The Treasure Of The Sierra Madre

1948



Humphrey Bogart plays Fred Dobbs, a man beaten by life. He spends his days looking for work and begging in the streets of a Mexican border town. After being swindled into working for several weeks for no pay, he and his fellow worker, Bob Curtin (played by handsome Tim Holt), gather enough money together to get a bunk at a local boarding house. While there, they meet Howard, an old-time prospector, played to perfection by the Director's father, Walter Huston. The wacky old man speaks fondly of chasing the nugget and how he's never heard of a prospector dying rich. Prospectors tend to spend their loot on other digs until they end up with nothing. Dobbs and Curtin are intrigued but they have no money to buy the supplies needed. When Dobbs' lottery ticket hits the number, they buy the supplies, enlist Howard and the three of them are on their way.

The younger men are impressed with the knowledge of their old friend, indeed without him, they'd be lost and out-of-luck. The three of them end up mining a desolate hill in the Mexican desert. While there they come across some bandits and the one they call "Gold Hat" utters the immortal words, "Badges? We don't need any badges, we don't have any stinkin' badges." The men become leery of their tent-mates and begin hiding their loot in different places. The more gold they find, the less they trust the other members of the team.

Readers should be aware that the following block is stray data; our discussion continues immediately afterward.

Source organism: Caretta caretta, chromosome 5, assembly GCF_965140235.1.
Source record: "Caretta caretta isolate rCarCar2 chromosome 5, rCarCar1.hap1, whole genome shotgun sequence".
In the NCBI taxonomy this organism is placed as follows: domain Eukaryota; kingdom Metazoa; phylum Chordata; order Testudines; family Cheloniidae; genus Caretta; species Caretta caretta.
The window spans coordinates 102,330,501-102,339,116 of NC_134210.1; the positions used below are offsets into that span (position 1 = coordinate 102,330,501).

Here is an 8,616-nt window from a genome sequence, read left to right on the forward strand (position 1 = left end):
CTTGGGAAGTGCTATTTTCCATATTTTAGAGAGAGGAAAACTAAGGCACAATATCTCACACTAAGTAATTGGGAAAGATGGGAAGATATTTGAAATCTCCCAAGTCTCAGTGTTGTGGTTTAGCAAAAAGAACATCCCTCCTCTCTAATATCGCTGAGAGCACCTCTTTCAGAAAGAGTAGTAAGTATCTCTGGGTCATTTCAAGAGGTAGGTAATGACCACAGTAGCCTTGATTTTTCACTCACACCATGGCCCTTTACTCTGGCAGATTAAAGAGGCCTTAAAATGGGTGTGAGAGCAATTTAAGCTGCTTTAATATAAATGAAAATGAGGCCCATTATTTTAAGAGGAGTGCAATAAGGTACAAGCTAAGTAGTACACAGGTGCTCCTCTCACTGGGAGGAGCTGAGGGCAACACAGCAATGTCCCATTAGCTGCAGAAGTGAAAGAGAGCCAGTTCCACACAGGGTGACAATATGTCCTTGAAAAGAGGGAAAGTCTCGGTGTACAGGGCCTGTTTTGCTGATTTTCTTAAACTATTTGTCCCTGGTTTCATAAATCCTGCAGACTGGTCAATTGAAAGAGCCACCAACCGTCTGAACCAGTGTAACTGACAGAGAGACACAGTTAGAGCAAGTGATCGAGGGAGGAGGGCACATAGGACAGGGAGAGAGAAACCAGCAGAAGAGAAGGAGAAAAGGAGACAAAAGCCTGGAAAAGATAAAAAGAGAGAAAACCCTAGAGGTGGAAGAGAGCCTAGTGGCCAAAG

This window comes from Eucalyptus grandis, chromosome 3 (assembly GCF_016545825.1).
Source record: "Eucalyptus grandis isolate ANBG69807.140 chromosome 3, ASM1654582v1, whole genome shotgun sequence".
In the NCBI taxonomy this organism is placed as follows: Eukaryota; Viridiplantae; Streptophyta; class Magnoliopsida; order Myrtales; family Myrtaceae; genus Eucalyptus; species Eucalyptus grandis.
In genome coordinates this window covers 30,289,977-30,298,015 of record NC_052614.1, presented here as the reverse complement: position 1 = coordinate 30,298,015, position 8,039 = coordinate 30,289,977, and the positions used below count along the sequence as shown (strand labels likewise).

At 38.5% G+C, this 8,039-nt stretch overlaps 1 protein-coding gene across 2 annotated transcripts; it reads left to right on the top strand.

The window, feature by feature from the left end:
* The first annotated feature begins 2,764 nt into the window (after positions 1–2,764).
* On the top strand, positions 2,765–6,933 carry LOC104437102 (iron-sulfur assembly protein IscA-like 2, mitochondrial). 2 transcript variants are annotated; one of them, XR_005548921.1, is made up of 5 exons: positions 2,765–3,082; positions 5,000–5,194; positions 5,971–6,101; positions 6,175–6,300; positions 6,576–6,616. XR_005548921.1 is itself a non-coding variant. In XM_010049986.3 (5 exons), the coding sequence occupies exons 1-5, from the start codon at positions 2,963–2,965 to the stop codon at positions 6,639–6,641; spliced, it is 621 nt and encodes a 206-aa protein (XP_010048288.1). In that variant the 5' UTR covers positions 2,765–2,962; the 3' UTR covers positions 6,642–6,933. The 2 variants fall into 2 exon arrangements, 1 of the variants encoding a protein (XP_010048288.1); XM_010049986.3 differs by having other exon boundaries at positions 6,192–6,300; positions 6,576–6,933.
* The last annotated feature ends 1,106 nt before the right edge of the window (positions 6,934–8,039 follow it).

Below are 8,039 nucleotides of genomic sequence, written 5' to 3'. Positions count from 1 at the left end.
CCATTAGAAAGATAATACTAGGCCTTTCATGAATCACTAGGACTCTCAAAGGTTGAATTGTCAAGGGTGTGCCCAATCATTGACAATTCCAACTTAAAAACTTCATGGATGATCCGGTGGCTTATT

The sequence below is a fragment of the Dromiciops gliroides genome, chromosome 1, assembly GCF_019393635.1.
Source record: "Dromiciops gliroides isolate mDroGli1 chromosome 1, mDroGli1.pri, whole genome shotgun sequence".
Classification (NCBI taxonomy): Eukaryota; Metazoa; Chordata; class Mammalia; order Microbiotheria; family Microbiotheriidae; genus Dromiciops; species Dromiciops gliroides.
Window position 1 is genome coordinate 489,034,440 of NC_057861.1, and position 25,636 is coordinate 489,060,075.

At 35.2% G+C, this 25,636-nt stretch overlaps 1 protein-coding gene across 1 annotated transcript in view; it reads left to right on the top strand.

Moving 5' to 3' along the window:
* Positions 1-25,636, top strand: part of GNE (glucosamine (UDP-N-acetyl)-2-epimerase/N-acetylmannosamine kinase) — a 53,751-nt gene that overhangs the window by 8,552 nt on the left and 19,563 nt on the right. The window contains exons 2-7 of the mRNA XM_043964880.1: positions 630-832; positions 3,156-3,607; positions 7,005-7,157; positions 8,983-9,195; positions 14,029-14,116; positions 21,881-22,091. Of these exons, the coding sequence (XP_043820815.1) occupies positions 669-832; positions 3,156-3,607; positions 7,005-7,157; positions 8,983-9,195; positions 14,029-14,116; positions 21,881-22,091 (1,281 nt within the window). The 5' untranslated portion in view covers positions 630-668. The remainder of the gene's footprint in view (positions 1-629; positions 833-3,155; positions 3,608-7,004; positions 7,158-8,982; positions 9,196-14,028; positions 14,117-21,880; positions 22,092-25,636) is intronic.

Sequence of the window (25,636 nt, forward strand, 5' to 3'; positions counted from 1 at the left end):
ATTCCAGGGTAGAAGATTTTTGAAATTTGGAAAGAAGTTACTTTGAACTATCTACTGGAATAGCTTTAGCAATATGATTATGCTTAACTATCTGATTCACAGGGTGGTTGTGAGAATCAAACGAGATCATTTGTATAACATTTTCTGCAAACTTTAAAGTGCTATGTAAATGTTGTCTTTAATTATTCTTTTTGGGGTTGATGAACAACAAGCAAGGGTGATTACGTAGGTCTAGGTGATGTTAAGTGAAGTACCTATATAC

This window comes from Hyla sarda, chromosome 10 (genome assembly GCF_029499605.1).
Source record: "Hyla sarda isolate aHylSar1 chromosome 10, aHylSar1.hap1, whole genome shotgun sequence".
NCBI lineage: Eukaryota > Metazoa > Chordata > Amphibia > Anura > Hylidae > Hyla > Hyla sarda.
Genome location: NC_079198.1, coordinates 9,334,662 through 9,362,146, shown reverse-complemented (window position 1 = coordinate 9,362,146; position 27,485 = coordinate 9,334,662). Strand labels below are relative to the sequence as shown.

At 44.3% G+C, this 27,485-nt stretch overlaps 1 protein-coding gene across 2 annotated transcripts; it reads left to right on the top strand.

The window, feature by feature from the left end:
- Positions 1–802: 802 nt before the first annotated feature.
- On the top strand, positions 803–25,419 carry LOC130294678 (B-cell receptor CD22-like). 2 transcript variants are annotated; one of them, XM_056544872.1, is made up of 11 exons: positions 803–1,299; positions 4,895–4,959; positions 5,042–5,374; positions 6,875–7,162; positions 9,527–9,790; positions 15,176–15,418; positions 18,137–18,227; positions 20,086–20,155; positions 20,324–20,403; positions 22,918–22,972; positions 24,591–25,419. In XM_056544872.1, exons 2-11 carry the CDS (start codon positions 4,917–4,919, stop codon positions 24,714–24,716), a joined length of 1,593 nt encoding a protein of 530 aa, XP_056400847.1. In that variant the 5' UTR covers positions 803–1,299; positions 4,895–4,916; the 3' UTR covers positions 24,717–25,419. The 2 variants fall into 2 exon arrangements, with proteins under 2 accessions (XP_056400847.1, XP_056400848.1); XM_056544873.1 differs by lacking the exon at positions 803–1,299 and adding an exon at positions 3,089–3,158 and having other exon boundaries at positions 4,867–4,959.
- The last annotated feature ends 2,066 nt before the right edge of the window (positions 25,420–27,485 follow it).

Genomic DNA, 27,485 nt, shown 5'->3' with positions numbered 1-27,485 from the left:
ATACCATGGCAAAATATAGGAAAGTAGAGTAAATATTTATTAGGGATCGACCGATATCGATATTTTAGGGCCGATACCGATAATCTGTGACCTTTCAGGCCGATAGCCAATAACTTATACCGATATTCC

Bogart is fabulous as the man who, as a bum, wishes for only a haircut and shave, and later becomes paranoid about losing the fortune he's worked so hard to find. He changes slowly before our eyes, from the happy-go-lucky miner, to a homicidal wacko. I've always found Bogart too cool to be believable, but here he is incredibly realistic as he sinks into a mental breakdown. Holt is more stable, but less charismatic. He has rugged good looks, and is constantly proving his honor to Bogart. The best performance belongs to Walter Huston, who plays his role with such humor and good feelings that any trace of moviestarness disappears. He's wacky and sharp, he has a crazy laugh, and at one point, even does an "I've just found gold!" dance. He was a joy to watch. The younger Huston does a great job of making the mountains look utterly uninhabitable. Even in black & white, we can feel the sun beating down on us. We are also shown, in subtle ways, the psychological changes the characters make, as they choose between honesty and greed.

Shown at the Mighty Castro Theater in San Francisco as part of the Library Of Congress Film Registry Tour.

Fred C. Dobbs ... Humphrey Bogart [San Quentin, Dead End, High Sierra, Casablanca, The Barefoot Contessa, Sabrina (54)]
Howard ... Walter Huston
Bob Curtin ... Tim Holt [The Magnificent Ambersons]
Cody ... Bruce Bennett
McCormick ... Barton MacLane [San Quentin, High Sierra, The Glenn Miller Story]
Gold Hat ... Alfonso Bedoya
El Presidente ... Arturo Soto Rangel
El Jefe ... Manuel Donde
Mexican Boy ... Robert Blake [Money Train]
White Suit ... John Huston
Cinematography by Ted D. McCord [East Of Eden, The Sound Of Music]
Edited by Owen Marks [Casablanca, East Of Eden]
Written and Directed by John Huston [High Sierra, The Battle Of San Pietro, Chinatown, Prizzi's Honor, The Dead]

Theater
126 minutes
Black & White
USA

This Was Written On January 23, 1998

Ratings:

10 Maltin
10 Videohound

Praise:
~~Best Picture Of 1948 -- Academy Award Nomination, New York Film Critics Winner, National Board Of Review Nomination
~~Best Director Of 1948 For John Huston -- Academy Award Winner, New York Film Critics Winner
~~Best Screenplay Of 1948 For John Huston -- Academy Award Winner
~~Best Supporting Actor Of 1948 For Walter Huston -- Academy Award Winner, National Board Of Review Nomination
~~National Film Registry 1990





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